Self Consolation

“We’re not on fire,” said Cynthia. She was sitting cross-legged on one of the floor cushions she had insisted on buying. It had a vaguely Native American pattern woven into the top of it—stacks of pastel triangles in rough wool. She was drinking her wine quickly and the bottle was at her knee.

Rodney patted the couch next to him. She shook her head and continued.

“We used to be on fire. Now we’re more like a forgotten baguette at a picnic brunch interrupted by rain.”

“And how are we like that?” said Rodney, picking The New Yorker up off the end table. He wasn’t reading it. He was just holding it, admiring the cover.

“We’re turning to sludge. Sludge no-one wants. Sludge that will never be a baguette again.”

She topped up her glass. The late afternoon sun shining through the balcony doors turned the straw-tinted wine golden.

“It’s just the isolation,” said Rodney. “No-one is hanging out with anyone.”

“I knew this would happen,” said Cynthia, squeezing the bridge of her nose. “I knew this would happen.”

“You knew the pandemic was coming?”

“That’s not what I meant, but I knew something bad was coming. I could feel it.”

Rodney laughed at her. Two glasses of wine and she was full of it.

“You knew? Before or after Australia burning, World War 3 almost starting or Kobe? Something bad is always happening or about to happen.”

“I said that’s not what I meant. I meant I knew that as soon as I stopped hosting dinner parties everyone would forget about us. They were here for the food. Not for me, for us.”

If she wasn’t going to sit with him, he was going to put his feet up. Slippers off, of course. He didn’t need that fight. Somehow the magazine fell open on his lap.

“I suggested a virtual dinner party, using that video call program everyone is using.”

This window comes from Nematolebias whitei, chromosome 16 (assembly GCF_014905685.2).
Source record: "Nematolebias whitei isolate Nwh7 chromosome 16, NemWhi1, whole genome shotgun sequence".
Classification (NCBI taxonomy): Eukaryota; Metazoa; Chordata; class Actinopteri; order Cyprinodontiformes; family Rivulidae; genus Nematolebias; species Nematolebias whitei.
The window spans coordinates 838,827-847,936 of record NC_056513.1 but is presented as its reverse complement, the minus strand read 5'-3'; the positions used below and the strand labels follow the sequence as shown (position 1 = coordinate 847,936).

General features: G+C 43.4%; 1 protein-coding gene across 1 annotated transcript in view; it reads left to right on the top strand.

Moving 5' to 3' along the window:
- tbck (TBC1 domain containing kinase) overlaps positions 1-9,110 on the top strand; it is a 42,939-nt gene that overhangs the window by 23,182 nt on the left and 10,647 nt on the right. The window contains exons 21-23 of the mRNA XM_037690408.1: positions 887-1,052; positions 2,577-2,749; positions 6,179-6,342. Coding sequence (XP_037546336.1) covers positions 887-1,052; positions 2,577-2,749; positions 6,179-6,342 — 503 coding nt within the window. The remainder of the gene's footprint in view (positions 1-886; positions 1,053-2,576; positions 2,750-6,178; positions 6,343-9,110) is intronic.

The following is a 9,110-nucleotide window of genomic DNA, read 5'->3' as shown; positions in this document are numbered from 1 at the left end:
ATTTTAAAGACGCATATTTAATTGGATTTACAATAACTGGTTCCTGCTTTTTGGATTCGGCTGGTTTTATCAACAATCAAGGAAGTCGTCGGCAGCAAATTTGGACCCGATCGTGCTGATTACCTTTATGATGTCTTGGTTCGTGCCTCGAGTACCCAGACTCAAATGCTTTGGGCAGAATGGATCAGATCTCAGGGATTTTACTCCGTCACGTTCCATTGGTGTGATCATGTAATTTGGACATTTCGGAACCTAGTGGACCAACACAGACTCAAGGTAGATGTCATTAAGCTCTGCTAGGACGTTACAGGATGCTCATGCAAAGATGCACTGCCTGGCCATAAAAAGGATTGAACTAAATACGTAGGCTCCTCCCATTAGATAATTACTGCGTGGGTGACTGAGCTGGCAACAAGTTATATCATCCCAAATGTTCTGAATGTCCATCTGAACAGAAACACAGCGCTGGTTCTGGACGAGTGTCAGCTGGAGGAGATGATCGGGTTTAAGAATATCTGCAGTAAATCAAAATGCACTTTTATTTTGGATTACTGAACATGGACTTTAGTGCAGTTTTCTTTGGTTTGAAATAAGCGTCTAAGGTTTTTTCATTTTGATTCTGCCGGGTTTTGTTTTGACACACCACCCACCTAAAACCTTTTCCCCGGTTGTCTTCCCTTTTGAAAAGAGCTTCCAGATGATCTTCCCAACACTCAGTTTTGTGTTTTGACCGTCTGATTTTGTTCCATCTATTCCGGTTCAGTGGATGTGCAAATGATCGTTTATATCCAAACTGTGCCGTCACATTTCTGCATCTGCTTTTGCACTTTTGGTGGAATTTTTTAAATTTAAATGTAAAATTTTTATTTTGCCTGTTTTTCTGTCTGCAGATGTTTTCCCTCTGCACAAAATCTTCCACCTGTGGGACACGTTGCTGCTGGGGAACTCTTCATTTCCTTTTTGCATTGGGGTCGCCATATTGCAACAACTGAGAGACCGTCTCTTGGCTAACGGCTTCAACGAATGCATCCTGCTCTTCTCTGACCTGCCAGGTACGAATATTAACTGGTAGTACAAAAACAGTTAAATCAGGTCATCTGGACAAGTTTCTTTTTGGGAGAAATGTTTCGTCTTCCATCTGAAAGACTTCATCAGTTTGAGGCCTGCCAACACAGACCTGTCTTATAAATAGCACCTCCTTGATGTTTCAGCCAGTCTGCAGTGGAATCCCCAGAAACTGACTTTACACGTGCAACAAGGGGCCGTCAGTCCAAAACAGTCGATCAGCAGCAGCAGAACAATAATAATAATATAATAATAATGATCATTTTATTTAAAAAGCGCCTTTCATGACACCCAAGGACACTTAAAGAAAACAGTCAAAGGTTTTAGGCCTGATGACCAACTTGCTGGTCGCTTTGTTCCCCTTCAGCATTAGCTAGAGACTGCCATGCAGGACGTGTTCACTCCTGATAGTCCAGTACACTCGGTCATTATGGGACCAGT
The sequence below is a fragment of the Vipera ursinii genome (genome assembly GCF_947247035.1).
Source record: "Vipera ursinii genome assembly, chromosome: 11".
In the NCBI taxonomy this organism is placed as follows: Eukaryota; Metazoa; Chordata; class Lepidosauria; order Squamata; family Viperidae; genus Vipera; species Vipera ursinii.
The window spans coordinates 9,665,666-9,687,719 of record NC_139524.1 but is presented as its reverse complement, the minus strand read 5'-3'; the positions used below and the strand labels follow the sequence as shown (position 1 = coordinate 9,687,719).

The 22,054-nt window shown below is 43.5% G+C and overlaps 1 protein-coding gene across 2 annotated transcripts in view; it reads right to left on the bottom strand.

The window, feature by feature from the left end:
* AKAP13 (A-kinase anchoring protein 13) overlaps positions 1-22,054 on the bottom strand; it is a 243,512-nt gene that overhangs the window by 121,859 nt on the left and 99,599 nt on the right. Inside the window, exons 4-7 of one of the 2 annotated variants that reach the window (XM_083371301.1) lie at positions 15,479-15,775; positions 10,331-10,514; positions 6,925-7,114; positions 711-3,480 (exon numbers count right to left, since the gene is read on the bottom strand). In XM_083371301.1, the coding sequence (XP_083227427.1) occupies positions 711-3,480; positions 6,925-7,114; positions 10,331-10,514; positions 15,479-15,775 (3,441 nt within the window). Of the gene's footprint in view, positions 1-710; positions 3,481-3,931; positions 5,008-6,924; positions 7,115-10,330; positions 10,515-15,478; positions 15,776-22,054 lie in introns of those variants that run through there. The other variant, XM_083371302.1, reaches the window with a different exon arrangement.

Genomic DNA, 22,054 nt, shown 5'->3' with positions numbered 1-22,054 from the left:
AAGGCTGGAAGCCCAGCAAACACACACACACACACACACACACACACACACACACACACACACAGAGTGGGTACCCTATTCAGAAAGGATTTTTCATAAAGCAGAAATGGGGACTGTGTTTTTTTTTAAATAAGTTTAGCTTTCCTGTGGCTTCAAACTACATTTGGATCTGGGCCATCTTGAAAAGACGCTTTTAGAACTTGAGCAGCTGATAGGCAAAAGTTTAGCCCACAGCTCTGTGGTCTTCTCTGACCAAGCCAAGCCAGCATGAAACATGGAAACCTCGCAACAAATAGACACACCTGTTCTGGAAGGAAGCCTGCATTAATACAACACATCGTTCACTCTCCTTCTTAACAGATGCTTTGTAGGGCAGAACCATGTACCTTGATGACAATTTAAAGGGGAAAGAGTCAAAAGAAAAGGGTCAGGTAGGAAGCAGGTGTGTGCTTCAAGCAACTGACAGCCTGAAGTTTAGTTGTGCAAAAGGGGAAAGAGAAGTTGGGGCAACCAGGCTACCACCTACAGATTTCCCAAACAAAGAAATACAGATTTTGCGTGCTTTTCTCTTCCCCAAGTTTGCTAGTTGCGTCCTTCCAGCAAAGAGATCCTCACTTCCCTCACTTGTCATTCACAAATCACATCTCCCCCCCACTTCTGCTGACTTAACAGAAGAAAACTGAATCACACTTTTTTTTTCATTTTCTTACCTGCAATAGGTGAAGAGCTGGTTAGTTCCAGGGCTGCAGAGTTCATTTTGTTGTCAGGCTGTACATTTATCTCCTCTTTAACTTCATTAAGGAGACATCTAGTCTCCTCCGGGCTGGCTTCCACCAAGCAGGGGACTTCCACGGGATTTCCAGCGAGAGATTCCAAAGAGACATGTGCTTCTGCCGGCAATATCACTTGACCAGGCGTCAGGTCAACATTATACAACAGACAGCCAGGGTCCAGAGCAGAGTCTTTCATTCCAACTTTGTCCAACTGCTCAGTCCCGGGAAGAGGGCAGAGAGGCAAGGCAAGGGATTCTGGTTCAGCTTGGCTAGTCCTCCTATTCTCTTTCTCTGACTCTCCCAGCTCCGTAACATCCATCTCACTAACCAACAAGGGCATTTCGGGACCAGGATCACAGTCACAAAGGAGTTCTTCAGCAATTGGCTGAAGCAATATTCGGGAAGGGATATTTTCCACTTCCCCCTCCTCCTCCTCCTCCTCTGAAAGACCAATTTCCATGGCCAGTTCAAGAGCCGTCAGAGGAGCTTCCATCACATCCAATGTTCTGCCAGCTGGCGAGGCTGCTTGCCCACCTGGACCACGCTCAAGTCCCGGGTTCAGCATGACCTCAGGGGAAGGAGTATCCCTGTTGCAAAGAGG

Cynthia lowered her glass and wrinkled her nose with distaste.

“And I told you there is no such thing as virtual dinner parties, only virtual potlucks.”

“I like the sound of a potluck. It sounds so lucky.”

Now he was baiting her. But she deserved it. She deserved it because she was so easily baited. And if she was going to sit there and have her fun whining, he was going to have his fun.

“That’s because you’ve never been to a potluck. You’ve never been faced with a table full of casserole dishes, their white edges black with burnt cheese and smelling like a cannery in summer, bowls filled with immense mounds of bean salad, which is not a salad, it’s just canned food stirred together by imbeciles. And, worst of all, the very worst, those lumps of desiccated mince and breadcrumbs, those terrines from the dimmest circle of hell that they have the gall to call meatloaf. They don’t qualify as meat nor loaf.”

Rodney laughed. Not at Cynthia. At the cartoon at the top of the page. A Lady No Kids, in a top hat but without pants, wearing sandals with socks, was declaring to a couple with a stroller and children that she might spend the day following a goose. The personification of individual autonomy. Or was she a patron saint? Patroness saint?

“I am serious.”

“Yes, dear. I know. You just said it so well.”

They had followed quite a few of their own geese over the years. His own goose, his great white goose, you might say his Moby Goose, had been corporate governance. Cynthia’s had been cuisine in all its forms. Did he regret never having children? No. Would a top hat suit him? Perhaps.

“You and your flaccid pancreas wouldn’t even survive a potluck.”

“I might be able to eat meatloaf.”

“You don’t eat meatloaf. You consume it as penance for the sin of impoverishment. But you wouldn’t know that.”

She pointed towards the kitchen.

“I have an eight foot wide gas oven imported from France in there, we have weeks of lockdown to go, and I’m trapped with you, a man who lives solely on steamed salmon and white rice.”

“There is nothing stopping you cooking something complicated for yourself.”

Cynthia stood up, wine glass in one hand, almost empty bottle in the other.

“You know, Rodney,” she said through gritted teeth, “that I can only cook for others. I am going to have a bath. If I don’t come out, steam your own damned salmon.”

He got distracted by the Shouts & Murmurs section, but eventually stood and picked up the floor pillow and placed it on top of the others in their dark wood stand. Cynthia’s little corner of Bohemia, that undiscovered country from whose bourn no traveller returns without sandals and headscarves, and perhaps incense. It was time for some fresh air.

He opened the doors to the balcony and stepped out. The lack of traffic moving on the street far below, the cranes along the skyline frozen in place, made the view almost tranquil. An urban stillness, like a machine paused. The air was definitely clearer. The park across the street was returning to life after winter. Within its boundaries, on the path by the creek, obscured now and again by the closer trees, a woman, her legs bare, was running, screaming, pursued by one of the park’s geese.